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phys.org -:NEUTRINO:Neutrinos are produced from radiation, so it might be possible for the International Atomic Energy Agency to use neutrino detectors to monitor which countries are following the treaty on the Non-Proliferation of Nuclear Weapons. ... U.S. Department of Energy In most nuclear reactors, uranium decays into plutonium. Mar 1, 2014 The mass of the neutrino : 0.320 ± 0.081 eV/c² Symbol: v̅e, ντ, v̅μ, v̅τ, νμ, νe Discoverer: Frederick Reines, Clyde Cowan, Leon M. Lederman, Jack Steinberger, Melvin Schwartz. Interactions: Gravity, Weak interaction Composition: Elementary particle Neutrino/Antineutrino The first use of a hydrogen bubble chamber to detect neutrinos, on 13 November 1970, at Argonne National Laboratory. Here a neutrino hits a proton in a hydrogen atom; the collision occurs at the point where three tracks emanate on the right of the photograph. Composition Elementary particle Statistics Fermionic

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Generation First, second and third Interactions Weak interaction and gravitation Symbol ν , e ν , μ ν , τ ν , e ν , μ ν τ Antiparticle Theorized Opposite chirality from particle • ν (Electron neutrino): Wolfgang Pauli (1930) e • ν (Muon neutrino): Late 1940s μ • ν (Tau neutrino): Mid 1970s τ Discovered • ν : Clyde Cowan, Frederick Reines (1956) e • ν : Leon Lederman, Melvin Schwartz and Jack μ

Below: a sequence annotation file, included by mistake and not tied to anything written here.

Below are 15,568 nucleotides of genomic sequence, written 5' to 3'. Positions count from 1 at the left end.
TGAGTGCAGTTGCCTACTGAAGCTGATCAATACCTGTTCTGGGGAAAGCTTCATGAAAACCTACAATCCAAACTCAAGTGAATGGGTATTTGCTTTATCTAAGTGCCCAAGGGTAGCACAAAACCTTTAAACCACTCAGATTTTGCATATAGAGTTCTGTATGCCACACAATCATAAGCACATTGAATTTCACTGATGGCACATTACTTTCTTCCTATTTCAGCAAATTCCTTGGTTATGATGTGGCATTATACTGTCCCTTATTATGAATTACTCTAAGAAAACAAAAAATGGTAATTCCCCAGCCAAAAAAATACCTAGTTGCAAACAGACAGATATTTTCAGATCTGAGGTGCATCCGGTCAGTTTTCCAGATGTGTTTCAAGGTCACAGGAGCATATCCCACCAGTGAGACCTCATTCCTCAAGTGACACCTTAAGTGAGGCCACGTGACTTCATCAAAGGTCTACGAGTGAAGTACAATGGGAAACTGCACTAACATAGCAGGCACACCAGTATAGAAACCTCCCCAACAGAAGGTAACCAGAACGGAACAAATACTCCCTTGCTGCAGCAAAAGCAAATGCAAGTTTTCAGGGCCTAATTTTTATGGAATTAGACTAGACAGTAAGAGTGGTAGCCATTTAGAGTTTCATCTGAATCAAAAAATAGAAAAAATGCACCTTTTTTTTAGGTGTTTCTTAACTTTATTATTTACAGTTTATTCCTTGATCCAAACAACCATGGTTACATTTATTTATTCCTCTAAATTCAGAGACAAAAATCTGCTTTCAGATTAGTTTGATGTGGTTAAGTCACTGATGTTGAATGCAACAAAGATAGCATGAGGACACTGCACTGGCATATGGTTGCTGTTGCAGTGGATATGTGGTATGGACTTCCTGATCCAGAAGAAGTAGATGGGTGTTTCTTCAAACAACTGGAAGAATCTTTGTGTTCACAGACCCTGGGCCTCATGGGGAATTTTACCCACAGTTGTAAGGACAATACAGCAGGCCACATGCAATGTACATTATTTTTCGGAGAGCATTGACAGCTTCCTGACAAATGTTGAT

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Steinberger (1962) • ν : DONUT collaboration(2000) τ Types 3 – electron neutrino, muon neutrino and tau neutrino Mass ≤ 0.120 eV/c2 (95% confidence level, sum of 3 flavors)[1] Electric charge 0e Spin ½ Weak isospin LH: +1/2, RH: 0 Weak hypercharge LH: −1, RH: 0 B−L −1 X −3 A neutrino (/nuːˈtriːnoʊ/ or /njuːˈtriːnoʊ/) (denoted by the Greek letter ν) is a fermion (an elementary particle with half-integer spin) that interacts only via the weak subatomic force and gravity.[2][3] The mass of the neutrino is much smaller than that of the other known elementary particles.[1] Although only differences of squares of the three mass values are known as of 2016,[4] cosmological observations imply that the sum of the three masses must be less than one millionth that of the electron.[1][5] The neutrino is so named because it is electrically neutral and because its rest mass is so small (-ino) that it was long thought to be zero. The weak force has a very short range, the gravitational interaction is extremely weak, and neutrinos, as leptons, do not participate in the strong interaction. Thus, neutrinos typically pass through normal matter unimpeded and undetected. Antineutrinos: For each neutrino, there also exists a corresponding antiparticle, called an antineutrino, which also has no electric charge and half-integer spin. They are distinguished from the neutrinos by having opposite signs of lepton number and opposite chirality. As of 2016, no evidence has been found for any other difference. In all observations so far of leptonic processes (despite extensive and continuing searches for exceptions), there is no overall change in lepton number; for example, if total lepton number is zero in the initial state, electron neutrinos appear in the final state together with only positrons (anti-electrons) or electron-antineutrinos, and electron antineutrinos with electrons or electron neutrinos. [9][10] Antineutrinos are produced in nuclear beta decay together with a beta particle, in which, e.g., a neutron decays into a proton, electron, and antineutrino. All antineutrinos observed thus far possess right-handed helicity (i.e. only one of the two possible spin states has ever been seen), while neutrinos are left-handed. Nevertheless, as neutrinos have mass, their helicity is frame-dependent, so it is the related frame-independent property of chirality that is relevant here. Antineutrinos were first detected as a result of their interaction with protons in a large tank of water. This was installed next to a nuclear reactor as a controllable source of the antineutrinos (See: Cowan–Reines neutrino experiment). Researchers around the world have begun to investigate the possibility of using antineutrinos for reactor monitoring in the context of preventing the proliferation of nuclear weapons.

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